Again, important to find where the wire to the cockpit receptacle comes from.
 

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Mermaid Hunter
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Actually the op did give make and model. In post #4 he stated that it is a Xantrex Freedom SW3012 3000 watt inverter and was professionally installed. I have installed the same inverter and it makes the connection between ground and neutral internally.
I missed that. Thanks. You are correct.

"Professionally installed" means a whole range of things. *grin*
 

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Minnie, I asked the same thing early on and the OP said no, this is the only GFCI on this circuit.

One thing I haven't seen answered is whether the GFCI is tripping, or if it just doesn't get power. If it's tripping, then I think it's likely either a) there's a GFCI hiding somewhere on that circuit (sounds silly, but you'd be surprised how often this can happen) or b) the GFCI isn't compatible with the inverter. If it isn't getting power at all, then I agree with the suggestion above, either a) for some reason, the inverter isn't getting power when the AC is turned off, b) the inverter is broken and not outputting any power, or c) there's a problem in the wiring between the inverter and the GFCI.

In reality, even if the problem is somewhere in the power distribution system (i.e., everything up to the GFCI recepticle), a bad/incompatible GFCI will also cause problems. I'd do as suggested by others, above and make sure there is power at each step along the way from the battery to the inverter, and from the inverter to the GFCI. Just because the thing was professionally installed doesn't mean it was done properly, nor does it mean it was actually tested under battery power.

The following is from the owner's manual for the inverter:

GFCI Requirements

A GFCI (ground fault circuit interrupter) is a device that deenergizes a circuit when a current to ground exceeds a specified value that is less than that required to open the circuit breaker. GFCIs are intended to protect people from electric shocks and are usually required in wet or damp locations.

Installation in recreational vehicles requires GFCI protection of certain branch circuits. Consult all applicable codes.

Tested GFCIs

Compliance with UL standards requires that Xantrex test and recommend specific GFCIs for use on the output of the inverter. Table 1 lists models that have been tested and will function properly when connected to the AC output of the Freedom SW 3000.

Table 1 Tested GFCI Models

Manufacturer Model Number
Hubbell GFR5252WA
Leviton 8599-GY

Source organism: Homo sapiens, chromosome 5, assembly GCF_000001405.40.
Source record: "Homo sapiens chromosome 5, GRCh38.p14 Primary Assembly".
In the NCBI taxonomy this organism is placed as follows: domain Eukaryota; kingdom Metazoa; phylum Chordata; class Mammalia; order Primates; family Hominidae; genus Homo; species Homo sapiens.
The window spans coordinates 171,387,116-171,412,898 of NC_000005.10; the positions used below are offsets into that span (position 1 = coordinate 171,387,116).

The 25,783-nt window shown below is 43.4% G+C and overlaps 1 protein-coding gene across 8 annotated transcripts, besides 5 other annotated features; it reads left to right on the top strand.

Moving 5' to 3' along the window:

Pass & Seymour 1594-W

Looking at the manual in more detail, I see that the inverter has both AC and DC inputs (see, e.g., testing step 7 on page 37). Given the OP's description of the problem, I wouldn't be at all surprised to find out that the inverter was hooked up for the charger functions, but that the DC input wasn't hooked up.
 

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Nothing was wired to keep it from working at select times.

Keeoing it simple, the GFI only works with shore power. Not with inverter or gen. Again, I've tried two GFIs (so that's not it) AND a regular outlet (non-GFI) works under gen and inverter. .

Thanks!
Try the GFI on another outlet. Pick an outlet closest to the panel. If it doesn't work there, it might be in how the inverter is wired. I'm assuming the power from the inverter is coming in before the breakers, right?

Sorry I wrote a longer response but try the above first. If it does work there, the GFI is tripping on something else in the line while in the cockpit. Could just be old wiring.

Good luck.
 

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Minnie, I asked the same thing early on and the OP said no, this is the only GFCI on this circuit.

One thing I haven't seen answered is whether the GFCI is tripping, or if it just doesn't get power. If it's tripping, then I think it's likely either a) there's a GFCI hiding somewhere on that circuit (sounds silly, but you'd be surprised how often this can happen) or b) the GFCI isn't compatible with the inverter. If it isn't getting power at all, then I agree with the suggestion above, either a) for some reason, the inverter isn't getting power when the AC is turned off, b) the inverter is broken and not outputting any power, or c) there's a problem in the wiring between the inverter and the GFCI.

In reality, even if the problem is somewhere in the power distribution system (i.e., everything up to the GFCI recepticle), a bad/incompatible GFCI will also cause problems. I'd do as suggested by others, above and make sure there is power at each step along the way from the battery to the inverter, and from the inverter to the GFCI. Just because the thing was professionally installed doesn't mean it was done properly, nor does it mean it was actually tested under battery power.

The following is from the owner's manual for the inverter:

GFCI Requirements

A GFCI (ground fault circuit interrupter) is a device that deenergizes a circuit when a current to ground exceeds a specified value that is less than that required to open the circuit breaker. GFCIs are intended to protect people from electric shocks and are usually required in wet or damp locations.

Installation in recreational vehicles requires GFCI protection of certain branch circuits. Consult all applicable codes.

Tested GFCIs

Compliance with UL standards requires that Xantrex test and recommend specific GFCIs for use on the output of the inverter. Table 1 lists models that have been tested and will function properly when connected to the AC output of the Freedom SW 3000.

Table 1 Tested GFCI Models

Manufacturer Model Number
Hubbell GFR5252WA
Leviton 8599-GY
Pass & Seymour 1594-W

Looking at the manual in more detail, I see that the inverter has both AC and DC inputs (see, e.g., testing step 7 on page 37). Given the OP's description of the problem, I wouldn't be at all surprised to find out that the inverter was hooked up for the charger functions, but that the DC input wasn't hooked up.
The DC input has to be hooked up for it to charge - there is only one set of DC inputs. The are used for both inverter input and charging output, should be 4/0 on this inverter.

Is the GFI one of the three listed in the manual? If not that may well be the problem. Inverters do not work with many GFI's.

OP states power is at the outlet as it works with a standard outlet on both shore power and inverter power. This tells me it is most likely installed correctly.